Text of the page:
The client connects to the server using a function in the LDAP C SDK. Simultaneously, or as a second step, the client can authenticate itself to the server. It does this by passing the server the user's name and password or other credentials - for example, an X.509 certificate - depending on the authentication mechanism chosen. An authenticated client may be able to access more information than one that isn't authenticated. A secure connection with encrypted data transmission is also available, through the Secure Sockets Layer (SSL).

Once connected and authenticated, the client can access the directory through functions in the LDAP API that perform the following operations, among others:

  • Find directory entries based not only on a search filter but also on the starting point and scope of the search, the specific attributes to return, and size and time limits
  • Add and delete entries
  • Modify and rename entries
These operations can be performed synchronously or asynchronously. When finished, the client calls a function to close its connection to the server.

It's as simple as that. But perhaps as you consider whether to directory-enable your application, you're concerned about the lack of control inherent in relying on a centrally located directory rather than a local file. If so, note that LDAP servers offer the feature of replication, which essentially keeps around multiple copies of a directory. Replication serves as a failsafe mechanism as well as a means of placing copies local to the user community, thereby reducing wide-area network bandwith requirements. In addition, your application can cache information read from a directory; that way, if the directory server is ever down or if your application is disconnected from the network, the application can still run (although perhaps with out-of-date directory information).


As a simple example, suppose a Web-based purchase request application presents a form to the user to fill out. The user is prompted to enter an employee number, department, and phone number, as well as a manager's e-mail address for approval. Directory-enabling the application makes it possible for the form to be automatically filled out with the data and transmitted to the user's manager, saving time and money and avoiding typing errors that might cause the request to be misrouted or rejected.

Directory-enabling is as simple as embedding in the Web page a little bit of JavaScript that gets executed when the form is posted. A connection is made to the directory server, and the directory is searched to find the user's manager. The user's employee number, department, and phone number are extracted from the user's directory entry, the manager's e-mail address is extracted from the manager's entry, and an e-mail message containing the request is sent to the manager.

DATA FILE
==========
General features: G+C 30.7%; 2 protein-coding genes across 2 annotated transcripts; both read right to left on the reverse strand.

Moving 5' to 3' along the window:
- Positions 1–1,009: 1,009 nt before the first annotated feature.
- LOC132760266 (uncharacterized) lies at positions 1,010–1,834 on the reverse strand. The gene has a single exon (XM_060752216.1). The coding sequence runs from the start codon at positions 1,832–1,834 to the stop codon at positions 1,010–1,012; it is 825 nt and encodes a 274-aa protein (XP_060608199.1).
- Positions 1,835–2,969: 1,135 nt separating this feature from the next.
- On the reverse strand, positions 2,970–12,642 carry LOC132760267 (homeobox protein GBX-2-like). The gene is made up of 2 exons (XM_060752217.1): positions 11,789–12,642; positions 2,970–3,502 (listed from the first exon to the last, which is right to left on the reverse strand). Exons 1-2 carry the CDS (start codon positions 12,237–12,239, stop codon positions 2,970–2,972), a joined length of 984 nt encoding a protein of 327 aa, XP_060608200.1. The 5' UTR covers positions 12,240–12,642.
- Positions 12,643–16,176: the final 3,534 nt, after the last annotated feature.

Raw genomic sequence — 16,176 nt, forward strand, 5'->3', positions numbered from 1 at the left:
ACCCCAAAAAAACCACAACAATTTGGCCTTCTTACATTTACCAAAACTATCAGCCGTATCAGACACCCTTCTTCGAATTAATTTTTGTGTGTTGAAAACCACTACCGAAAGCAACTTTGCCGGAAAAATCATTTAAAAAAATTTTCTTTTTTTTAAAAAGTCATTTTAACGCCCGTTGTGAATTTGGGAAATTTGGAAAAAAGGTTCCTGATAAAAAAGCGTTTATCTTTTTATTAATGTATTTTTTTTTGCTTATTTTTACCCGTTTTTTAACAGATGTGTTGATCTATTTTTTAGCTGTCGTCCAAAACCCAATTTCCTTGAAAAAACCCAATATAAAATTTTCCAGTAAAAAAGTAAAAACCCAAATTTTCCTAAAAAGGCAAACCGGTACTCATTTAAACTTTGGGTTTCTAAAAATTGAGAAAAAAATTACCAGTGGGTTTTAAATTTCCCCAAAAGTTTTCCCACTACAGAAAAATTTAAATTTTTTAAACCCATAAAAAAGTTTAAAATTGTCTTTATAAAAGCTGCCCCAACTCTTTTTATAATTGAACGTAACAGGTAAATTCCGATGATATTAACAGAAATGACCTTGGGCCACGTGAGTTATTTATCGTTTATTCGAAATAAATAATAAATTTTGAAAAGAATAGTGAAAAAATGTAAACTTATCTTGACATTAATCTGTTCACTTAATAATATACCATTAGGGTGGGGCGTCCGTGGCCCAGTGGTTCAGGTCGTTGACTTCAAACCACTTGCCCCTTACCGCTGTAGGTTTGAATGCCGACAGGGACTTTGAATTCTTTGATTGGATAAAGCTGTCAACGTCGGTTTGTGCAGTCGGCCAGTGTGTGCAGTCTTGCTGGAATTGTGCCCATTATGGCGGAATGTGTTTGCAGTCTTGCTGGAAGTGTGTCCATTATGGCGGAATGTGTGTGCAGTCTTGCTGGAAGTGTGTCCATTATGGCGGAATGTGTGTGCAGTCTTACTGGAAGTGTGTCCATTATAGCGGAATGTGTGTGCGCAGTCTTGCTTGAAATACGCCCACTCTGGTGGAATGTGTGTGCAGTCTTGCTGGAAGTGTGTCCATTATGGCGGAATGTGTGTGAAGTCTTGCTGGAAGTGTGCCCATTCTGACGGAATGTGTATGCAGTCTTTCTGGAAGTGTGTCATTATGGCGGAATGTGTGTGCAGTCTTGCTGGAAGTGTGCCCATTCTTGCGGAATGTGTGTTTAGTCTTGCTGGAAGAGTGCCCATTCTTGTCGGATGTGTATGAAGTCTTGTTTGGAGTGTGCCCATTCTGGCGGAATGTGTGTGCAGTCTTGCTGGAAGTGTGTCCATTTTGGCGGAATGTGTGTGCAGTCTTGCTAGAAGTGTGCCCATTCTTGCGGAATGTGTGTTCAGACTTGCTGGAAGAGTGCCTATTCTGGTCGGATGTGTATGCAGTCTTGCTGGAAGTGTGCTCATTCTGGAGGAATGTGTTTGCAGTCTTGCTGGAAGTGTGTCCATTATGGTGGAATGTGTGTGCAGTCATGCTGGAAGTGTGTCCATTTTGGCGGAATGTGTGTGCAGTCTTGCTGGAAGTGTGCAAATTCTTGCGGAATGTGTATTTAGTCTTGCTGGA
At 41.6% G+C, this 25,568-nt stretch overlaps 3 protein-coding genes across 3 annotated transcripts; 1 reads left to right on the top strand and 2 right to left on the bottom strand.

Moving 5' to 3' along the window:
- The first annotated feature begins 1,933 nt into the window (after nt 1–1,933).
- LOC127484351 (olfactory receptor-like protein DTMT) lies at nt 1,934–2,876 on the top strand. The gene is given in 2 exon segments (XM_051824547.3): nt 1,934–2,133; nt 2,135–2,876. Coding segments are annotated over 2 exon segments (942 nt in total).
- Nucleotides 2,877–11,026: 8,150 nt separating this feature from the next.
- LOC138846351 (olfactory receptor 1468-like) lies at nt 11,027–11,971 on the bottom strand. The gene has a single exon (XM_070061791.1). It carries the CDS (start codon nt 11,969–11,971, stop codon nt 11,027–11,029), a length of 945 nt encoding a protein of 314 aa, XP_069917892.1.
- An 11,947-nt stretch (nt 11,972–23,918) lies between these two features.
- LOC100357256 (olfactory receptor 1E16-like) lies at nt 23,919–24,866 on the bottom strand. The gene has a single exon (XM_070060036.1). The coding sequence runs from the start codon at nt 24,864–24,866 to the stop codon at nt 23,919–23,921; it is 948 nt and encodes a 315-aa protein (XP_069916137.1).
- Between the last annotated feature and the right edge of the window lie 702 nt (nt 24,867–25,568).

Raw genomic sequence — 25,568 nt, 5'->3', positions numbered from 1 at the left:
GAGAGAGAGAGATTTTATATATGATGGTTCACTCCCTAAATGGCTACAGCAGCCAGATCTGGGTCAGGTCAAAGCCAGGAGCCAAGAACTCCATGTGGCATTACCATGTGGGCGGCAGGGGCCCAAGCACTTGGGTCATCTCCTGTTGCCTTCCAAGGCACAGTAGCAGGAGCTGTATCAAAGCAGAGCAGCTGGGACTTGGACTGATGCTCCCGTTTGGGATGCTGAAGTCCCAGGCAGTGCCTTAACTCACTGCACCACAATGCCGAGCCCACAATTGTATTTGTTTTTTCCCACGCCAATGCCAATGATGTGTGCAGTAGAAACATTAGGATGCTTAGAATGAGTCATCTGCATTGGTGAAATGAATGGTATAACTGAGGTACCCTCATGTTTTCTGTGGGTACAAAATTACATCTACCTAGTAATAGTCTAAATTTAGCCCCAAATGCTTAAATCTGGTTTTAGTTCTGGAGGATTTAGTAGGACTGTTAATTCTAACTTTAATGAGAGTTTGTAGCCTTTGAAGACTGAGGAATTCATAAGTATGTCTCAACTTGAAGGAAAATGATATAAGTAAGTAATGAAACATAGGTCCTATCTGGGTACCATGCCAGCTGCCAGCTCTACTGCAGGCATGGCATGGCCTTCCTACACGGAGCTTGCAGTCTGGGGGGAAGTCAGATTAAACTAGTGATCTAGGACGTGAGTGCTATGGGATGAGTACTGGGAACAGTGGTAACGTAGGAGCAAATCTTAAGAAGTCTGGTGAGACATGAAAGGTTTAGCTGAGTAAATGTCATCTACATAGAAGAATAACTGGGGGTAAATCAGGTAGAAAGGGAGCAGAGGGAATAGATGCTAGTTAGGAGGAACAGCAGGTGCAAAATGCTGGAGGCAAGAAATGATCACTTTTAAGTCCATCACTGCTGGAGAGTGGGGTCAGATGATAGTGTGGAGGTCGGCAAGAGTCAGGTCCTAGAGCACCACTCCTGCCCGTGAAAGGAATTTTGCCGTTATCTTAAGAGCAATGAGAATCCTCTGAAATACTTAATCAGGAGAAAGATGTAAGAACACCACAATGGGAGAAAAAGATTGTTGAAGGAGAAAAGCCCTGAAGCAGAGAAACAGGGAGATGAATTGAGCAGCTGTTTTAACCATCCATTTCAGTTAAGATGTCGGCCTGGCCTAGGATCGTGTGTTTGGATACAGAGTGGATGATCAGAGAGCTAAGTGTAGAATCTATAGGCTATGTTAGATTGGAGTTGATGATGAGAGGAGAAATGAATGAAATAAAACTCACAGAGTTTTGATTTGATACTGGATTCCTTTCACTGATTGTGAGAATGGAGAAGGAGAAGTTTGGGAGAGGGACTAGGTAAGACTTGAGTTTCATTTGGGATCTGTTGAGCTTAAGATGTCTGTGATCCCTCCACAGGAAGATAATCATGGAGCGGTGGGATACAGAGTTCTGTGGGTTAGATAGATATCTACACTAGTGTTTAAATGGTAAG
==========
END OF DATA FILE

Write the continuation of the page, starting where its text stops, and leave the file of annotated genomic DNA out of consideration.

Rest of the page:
Once the manager approves the request, another bit of JavaScript can be executed to search the directory for the request's proper next destination, perhaps the purchase agent responsible for dealing with the vendor in question. Again, this can be accomplished via a simple directory search operation.

So you can see that without much work, an application can gain quite a lot of power from becoming directory-enabled. A future View Source article will take a closer look at this process, complete with code.


We hope this article has inspired you to look further into taking advantage of directories and LDAP in your development efforts. Keep in mind these benefits:

  • Universal access. LDAP is the Internet directory standard, widely adopted and implemented by vendors everywhere.
  • Simplicity. Although it provides a wealth of features, LDAP is a relatively simple protocol with a straightforward API.
  • Extensibility. You can easily, dynamically extend beyond the standard schema, tailoring the LDAP directory to suit the needs of your application.
  • Access control and security. LDAP connections can be authenticated (requiring a password or other credentials) and secured through SSL.
  • Multiplatform development. C, Java, and JavaScript APIs are available, making LDAP directory services accessible from virtually any language, platform, or development environment you choose.
To get started, you'll want to download the Netscape Directory Server version 3.0 and the Netscape Directory Client SDK.

LDAP is becoming as ubiquitous for directory information as HTTP is for document transport over the Web. No doubt you'll want to join the growing world of developers and users who have discovered the power that directories and LDAP can provide.

Many thanks to Brian Byun, Tim Howes, Steve Sarette, Rob Weltman, and Doug Yoshinaga of Netscape and to Rich Kadel of DTAI Incorporated for their assistance in preparing this article.